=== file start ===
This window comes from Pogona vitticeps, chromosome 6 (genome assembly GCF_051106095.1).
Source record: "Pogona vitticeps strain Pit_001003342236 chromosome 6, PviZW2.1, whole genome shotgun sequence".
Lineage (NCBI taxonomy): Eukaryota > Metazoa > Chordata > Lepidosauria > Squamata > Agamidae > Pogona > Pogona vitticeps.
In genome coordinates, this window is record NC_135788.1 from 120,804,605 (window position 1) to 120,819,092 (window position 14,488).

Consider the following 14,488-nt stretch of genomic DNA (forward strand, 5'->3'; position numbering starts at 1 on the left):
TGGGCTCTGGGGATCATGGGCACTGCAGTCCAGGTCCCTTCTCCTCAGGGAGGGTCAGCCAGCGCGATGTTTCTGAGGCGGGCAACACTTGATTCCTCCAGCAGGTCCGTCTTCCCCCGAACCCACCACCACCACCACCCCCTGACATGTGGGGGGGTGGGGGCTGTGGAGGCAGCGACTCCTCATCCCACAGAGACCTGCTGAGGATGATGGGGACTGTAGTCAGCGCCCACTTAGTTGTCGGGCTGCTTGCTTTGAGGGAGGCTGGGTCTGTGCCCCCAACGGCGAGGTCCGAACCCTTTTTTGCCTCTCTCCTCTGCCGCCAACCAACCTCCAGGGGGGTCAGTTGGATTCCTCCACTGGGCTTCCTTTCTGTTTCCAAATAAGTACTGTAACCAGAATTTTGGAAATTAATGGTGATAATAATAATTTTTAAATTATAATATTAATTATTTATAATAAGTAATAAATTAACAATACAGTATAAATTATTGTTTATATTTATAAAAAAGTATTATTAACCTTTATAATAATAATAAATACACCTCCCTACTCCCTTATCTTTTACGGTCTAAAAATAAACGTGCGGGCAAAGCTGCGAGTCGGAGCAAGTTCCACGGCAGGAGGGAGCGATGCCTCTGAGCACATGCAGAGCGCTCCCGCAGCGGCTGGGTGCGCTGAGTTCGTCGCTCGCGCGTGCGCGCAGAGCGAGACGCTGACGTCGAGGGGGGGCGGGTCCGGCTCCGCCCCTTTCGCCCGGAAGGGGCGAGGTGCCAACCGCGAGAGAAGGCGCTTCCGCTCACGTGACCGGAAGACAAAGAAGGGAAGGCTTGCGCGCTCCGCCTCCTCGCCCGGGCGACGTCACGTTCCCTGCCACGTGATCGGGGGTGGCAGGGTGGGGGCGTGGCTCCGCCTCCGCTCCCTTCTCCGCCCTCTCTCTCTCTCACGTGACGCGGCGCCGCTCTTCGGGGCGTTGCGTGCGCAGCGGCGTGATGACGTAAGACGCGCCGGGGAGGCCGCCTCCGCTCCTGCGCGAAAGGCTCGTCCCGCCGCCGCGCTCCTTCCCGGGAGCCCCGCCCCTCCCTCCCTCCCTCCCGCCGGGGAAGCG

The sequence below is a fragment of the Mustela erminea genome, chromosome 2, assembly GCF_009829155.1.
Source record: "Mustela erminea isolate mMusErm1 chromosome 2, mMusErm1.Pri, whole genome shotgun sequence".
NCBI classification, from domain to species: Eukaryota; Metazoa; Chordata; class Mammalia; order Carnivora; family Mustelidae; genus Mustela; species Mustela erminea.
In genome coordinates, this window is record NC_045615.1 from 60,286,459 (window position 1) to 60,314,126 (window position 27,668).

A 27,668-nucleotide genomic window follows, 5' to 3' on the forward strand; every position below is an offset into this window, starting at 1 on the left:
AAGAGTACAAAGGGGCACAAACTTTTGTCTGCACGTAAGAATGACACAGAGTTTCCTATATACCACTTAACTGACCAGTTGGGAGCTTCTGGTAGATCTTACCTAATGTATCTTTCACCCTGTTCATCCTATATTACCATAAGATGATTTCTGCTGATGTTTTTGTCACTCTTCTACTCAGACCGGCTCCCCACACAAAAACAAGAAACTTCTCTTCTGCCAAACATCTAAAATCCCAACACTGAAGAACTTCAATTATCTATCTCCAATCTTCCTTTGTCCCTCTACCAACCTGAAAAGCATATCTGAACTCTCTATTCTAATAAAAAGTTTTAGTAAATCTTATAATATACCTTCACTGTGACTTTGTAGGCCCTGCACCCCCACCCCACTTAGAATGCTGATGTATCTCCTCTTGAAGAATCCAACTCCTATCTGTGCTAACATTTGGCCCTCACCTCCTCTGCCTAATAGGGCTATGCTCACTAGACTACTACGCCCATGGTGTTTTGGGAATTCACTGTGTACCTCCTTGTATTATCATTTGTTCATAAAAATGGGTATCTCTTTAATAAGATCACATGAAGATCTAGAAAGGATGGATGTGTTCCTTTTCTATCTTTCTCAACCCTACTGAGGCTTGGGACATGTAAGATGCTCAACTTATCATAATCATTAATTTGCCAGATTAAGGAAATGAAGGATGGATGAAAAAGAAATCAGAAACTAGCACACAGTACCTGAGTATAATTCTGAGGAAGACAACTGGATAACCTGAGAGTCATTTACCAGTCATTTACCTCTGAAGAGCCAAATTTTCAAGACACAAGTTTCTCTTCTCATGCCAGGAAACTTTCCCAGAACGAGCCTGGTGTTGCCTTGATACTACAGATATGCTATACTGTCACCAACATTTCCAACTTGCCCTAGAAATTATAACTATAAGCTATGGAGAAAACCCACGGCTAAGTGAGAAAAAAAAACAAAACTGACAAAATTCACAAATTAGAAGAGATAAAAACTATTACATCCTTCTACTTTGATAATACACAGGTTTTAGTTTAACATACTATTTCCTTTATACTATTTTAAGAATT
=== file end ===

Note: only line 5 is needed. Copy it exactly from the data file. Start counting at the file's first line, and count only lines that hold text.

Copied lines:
Consider the following 14,488-nt stretch of genomic DNA (forward strand, 5'->3'; position numbering starts at 1 on the left):